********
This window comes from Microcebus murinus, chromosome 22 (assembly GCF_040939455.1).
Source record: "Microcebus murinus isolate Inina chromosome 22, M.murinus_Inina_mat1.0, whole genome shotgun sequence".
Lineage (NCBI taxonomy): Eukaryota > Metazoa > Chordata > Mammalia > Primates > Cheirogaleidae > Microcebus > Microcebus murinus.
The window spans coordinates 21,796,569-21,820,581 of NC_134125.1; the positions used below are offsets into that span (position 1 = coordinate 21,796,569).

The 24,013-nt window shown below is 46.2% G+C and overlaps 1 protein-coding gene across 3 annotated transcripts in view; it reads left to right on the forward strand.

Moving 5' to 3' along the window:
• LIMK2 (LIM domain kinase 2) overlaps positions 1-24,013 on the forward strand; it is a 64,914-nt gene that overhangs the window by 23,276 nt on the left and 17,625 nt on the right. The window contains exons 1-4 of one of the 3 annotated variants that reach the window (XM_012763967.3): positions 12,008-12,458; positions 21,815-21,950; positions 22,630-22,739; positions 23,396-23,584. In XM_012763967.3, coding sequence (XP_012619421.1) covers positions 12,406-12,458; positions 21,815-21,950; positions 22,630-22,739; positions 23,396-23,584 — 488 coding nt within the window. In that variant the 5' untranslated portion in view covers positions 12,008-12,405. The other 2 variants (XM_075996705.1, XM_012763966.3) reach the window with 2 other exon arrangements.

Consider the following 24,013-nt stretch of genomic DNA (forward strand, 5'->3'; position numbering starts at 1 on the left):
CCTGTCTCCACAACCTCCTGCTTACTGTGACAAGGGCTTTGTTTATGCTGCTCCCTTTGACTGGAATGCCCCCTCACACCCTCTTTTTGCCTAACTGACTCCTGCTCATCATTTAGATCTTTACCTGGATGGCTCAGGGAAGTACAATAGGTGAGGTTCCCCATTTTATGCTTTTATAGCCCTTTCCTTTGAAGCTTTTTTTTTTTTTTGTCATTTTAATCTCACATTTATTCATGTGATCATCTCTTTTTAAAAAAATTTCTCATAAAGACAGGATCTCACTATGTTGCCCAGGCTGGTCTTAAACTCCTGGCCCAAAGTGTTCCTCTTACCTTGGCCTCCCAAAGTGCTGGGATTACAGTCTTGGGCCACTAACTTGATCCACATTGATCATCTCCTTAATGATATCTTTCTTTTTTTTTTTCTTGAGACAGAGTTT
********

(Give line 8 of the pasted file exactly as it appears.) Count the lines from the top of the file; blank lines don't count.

Consider the following 24,013-nt stretch of genomic DNA (forward strand, 5'->3'; position numbering starts at 1 on the left):